What Drives a Successful Technology Implementation?: Exploring Drivers and Challenges of RFID Systems Implementation in a Public Sector Organisation

What Drives a Successful Technology Implementation?: Exploring Drivers and Challenges of RFID Systems Implementation in a Public Sector Organisation

Kawal Kapoor (Swansea University, UK), Yogesh K. Dwivedi (Swansea University, UK), Michael D. Williams (Swansea University, UK), Mohini Singh (RMIT University, Australia) and Mark J. Hughes (Swansea University, UK)
Copyright: © 2013 |Pages: 18
DOI: 10.4018/978-1-4666-2458-0.ch020

Abstract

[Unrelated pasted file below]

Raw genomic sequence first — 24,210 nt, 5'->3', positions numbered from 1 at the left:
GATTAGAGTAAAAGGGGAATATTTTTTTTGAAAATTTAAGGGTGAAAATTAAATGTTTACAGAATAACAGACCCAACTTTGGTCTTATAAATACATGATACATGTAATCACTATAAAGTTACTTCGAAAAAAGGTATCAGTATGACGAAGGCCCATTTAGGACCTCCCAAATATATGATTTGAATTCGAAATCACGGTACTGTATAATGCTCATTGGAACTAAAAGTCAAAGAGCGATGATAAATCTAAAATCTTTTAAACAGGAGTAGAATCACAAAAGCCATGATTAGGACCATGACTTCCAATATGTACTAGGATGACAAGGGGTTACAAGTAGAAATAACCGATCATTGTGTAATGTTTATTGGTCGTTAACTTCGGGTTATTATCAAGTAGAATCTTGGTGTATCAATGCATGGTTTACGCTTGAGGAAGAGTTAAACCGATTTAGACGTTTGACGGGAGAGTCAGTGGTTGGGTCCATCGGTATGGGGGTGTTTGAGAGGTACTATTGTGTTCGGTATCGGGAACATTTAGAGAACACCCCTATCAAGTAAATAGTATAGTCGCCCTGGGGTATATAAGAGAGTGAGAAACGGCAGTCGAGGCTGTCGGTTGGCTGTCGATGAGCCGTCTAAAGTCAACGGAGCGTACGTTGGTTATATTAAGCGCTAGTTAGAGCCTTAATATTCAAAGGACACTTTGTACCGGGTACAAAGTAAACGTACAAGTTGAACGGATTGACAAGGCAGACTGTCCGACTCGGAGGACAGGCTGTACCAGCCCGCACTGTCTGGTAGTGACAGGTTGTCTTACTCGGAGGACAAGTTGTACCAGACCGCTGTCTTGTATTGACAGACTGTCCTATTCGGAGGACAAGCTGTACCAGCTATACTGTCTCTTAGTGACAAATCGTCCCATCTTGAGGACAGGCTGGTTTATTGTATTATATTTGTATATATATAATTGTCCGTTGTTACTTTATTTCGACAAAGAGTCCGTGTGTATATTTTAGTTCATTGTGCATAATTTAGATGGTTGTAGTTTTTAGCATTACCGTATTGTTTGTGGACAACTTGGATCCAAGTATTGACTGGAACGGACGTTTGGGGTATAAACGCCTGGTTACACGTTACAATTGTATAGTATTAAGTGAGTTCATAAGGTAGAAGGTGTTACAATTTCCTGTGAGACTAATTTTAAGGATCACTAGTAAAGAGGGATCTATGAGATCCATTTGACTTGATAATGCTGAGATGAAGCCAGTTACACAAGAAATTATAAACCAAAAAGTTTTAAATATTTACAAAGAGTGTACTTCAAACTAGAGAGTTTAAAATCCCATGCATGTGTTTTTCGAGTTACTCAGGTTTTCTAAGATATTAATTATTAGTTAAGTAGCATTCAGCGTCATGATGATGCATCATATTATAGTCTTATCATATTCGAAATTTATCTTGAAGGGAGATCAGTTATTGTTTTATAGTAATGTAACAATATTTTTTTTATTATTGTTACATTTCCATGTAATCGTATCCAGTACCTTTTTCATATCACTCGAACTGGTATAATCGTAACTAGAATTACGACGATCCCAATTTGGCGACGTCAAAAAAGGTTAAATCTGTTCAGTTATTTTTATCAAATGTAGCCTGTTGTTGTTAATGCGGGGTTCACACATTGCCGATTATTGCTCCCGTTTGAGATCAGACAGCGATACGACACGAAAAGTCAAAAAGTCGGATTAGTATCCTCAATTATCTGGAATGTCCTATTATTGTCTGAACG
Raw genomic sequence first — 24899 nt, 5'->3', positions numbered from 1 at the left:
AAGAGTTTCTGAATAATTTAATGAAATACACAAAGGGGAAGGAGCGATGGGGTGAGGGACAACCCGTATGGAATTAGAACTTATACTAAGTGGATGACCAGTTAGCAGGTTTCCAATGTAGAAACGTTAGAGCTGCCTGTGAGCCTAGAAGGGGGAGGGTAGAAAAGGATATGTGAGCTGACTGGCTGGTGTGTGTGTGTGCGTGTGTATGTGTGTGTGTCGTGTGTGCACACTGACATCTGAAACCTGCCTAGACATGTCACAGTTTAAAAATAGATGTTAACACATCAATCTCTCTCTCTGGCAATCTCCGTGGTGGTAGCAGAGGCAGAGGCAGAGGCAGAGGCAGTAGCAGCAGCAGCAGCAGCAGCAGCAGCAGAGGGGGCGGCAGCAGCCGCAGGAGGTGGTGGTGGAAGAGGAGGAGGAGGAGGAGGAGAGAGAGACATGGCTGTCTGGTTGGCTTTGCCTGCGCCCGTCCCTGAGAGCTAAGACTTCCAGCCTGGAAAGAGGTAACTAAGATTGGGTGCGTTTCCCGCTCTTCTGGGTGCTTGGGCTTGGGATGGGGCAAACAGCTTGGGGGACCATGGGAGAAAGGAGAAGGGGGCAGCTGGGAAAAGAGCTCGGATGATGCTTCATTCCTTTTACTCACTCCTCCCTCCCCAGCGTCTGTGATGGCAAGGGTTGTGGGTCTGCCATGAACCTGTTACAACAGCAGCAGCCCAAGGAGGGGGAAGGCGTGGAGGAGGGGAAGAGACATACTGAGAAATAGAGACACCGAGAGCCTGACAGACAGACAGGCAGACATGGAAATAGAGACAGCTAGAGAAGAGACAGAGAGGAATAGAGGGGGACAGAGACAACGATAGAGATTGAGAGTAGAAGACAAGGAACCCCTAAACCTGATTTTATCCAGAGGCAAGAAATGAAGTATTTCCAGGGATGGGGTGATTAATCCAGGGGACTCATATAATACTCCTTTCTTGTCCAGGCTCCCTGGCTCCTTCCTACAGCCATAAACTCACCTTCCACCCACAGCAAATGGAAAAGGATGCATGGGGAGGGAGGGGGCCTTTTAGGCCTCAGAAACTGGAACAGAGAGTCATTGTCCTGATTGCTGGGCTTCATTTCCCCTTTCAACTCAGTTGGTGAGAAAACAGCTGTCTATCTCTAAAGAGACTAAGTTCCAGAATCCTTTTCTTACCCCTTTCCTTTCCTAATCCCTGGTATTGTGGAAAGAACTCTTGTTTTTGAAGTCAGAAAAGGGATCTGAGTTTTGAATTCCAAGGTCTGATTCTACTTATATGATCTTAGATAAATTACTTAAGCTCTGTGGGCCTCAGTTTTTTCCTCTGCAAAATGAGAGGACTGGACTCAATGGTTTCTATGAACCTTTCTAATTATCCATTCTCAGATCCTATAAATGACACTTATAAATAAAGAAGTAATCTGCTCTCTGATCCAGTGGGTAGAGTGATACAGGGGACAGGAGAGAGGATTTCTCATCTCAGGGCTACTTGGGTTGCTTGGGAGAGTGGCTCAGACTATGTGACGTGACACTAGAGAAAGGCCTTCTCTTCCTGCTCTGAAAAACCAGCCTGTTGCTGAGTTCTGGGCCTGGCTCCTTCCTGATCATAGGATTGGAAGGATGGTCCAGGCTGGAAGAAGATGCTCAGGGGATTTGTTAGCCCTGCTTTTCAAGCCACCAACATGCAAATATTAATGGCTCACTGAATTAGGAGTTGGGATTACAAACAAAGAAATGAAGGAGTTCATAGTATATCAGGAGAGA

Radio Frequency Identification (RFID) is revolutionizing item identification and tracking. The technology demonstrates complexities in terms of (a) huge initial capital investment, (b) validating the need for RFID followed by its implementation decisions, (c) risks associated with consumer acceptance and consequences of incorrect implementation, and (d) capability to support enhancements and upgrades in cordial agreement with the individual implementer organizations. This paper explores the extent of RFID implementation at the Swansea University Library, examining the Social, Technological, Economic, and Managerial (STEM) aspects directly associated with implementation. A focused interview approach was resorted to, for data collection purposes. The core implementation team for RFID at Swansea University was interviewed to gain insights into the study’s areas of interest. It was found that self service is the most sought after benefit. It simplifies stock management and enhances security at the libraries. Although the cost of the system remains a concern, varying on the basis of the scale of implementation, vandalism also continues to exist but to a reduced degree. University libraries are public sector organizations, consequently leading these findings to have an insinuation for RFID implementations in other public sector organizations as well.